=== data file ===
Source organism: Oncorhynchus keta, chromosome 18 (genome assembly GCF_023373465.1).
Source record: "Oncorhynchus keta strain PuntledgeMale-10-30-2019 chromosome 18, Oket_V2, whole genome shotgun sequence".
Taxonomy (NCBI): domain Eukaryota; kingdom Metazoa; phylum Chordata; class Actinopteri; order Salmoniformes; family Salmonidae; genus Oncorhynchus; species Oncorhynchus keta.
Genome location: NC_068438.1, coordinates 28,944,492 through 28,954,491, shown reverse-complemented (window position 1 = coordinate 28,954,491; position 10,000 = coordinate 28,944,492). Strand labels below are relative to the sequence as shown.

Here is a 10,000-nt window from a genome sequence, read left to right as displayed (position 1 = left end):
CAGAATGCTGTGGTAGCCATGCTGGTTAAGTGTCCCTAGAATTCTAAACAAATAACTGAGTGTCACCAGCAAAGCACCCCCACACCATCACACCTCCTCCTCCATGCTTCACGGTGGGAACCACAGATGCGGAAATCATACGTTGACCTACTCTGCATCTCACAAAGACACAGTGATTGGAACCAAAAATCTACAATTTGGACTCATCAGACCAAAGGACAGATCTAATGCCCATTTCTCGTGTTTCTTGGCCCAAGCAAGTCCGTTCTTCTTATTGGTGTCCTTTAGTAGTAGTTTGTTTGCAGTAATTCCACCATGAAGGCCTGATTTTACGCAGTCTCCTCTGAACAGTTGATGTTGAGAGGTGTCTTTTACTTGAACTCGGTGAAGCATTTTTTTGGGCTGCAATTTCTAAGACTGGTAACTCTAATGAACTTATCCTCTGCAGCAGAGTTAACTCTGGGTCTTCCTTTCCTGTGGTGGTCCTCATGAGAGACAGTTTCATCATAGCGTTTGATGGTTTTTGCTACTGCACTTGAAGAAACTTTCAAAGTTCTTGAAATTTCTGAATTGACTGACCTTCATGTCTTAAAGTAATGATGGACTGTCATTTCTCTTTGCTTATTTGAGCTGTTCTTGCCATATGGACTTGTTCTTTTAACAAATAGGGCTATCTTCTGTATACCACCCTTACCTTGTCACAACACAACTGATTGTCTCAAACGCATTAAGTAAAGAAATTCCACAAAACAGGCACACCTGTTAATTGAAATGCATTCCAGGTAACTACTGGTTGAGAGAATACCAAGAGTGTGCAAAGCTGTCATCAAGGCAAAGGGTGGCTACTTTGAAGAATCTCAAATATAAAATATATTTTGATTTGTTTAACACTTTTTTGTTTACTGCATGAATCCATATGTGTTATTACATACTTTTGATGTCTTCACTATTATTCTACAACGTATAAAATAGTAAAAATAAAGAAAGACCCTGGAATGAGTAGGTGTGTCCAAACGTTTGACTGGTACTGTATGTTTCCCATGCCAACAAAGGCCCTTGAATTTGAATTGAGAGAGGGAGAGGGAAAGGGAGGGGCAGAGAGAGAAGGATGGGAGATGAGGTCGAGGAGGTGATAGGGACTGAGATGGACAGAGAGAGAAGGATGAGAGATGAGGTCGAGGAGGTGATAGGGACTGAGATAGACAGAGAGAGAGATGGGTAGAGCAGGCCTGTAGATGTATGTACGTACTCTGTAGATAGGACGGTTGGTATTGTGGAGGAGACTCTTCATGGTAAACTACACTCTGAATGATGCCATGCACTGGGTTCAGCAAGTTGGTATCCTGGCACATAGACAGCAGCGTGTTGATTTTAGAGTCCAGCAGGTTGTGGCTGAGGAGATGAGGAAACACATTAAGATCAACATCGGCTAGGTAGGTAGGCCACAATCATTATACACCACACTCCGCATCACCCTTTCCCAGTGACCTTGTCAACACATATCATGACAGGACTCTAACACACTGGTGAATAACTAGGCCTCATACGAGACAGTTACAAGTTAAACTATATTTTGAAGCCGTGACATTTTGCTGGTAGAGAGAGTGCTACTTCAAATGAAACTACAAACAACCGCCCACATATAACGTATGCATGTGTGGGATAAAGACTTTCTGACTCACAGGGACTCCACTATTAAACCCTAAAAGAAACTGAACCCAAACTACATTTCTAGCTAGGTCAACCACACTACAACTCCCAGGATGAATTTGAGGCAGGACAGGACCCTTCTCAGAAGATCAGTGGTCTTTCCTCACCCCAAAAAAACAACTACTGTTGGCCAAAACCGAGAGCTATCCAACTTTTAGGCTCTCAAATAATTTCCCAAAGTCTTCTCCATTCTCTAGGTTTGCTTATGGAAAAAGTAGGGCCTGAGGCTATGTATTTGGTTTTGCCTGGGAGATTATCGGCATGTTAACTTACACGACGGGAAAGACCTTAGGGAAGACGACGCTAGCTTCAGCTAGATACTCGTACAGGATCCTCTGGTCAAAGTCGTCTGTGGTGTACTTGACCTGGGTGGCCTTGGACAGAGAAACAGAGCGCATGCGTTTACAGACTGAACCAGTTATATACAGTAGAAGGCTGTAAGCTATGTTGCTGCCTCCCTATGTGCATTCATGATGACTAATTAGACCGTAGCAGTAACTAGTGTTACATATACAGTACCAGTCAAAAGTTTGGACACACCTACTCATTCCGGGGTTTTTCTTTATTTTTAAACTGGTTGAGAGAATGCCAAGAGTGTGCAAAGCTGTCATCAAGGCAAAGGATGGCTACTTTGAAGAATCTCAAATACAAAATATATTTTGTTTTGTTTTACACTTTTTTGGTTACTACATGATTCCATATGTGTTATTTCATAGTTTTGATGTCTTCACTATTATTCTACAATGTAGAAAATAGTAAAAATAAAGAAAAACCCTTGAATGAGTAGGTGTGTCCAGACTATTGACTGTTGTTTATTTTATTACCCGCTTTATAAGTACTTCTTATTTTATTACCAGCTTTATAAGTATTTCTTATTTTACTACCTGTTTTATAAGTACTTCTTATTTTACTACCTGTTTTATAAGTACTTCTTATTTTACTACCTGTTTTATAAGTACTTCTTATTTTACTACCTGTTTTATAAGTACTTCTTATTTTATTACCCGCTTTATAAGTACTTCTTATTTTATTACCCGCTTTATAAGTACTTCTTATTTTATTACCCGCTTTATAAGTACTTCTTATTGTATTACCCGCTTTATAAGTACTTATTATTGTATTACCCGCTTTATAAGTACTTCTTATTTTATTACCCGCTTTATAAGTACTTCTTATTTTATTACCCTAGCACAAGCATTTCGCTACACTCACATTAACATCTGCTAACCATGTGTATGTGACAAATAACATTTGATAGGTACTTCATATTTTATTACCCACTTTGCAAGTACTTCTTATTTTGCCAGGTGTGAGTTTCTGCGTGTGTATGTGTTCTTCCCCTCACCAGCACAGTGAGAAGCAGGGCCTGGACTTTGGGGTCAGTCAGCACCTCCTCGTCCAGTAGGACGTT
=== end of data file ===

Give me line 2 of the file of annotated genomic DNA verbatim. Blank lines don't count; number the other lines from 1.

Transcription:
Source record: "Oncorhynchus keta strain PuntledgeMale-10-30-2019 chromosome 18, Oket_V2, whole genome shotgun sequence".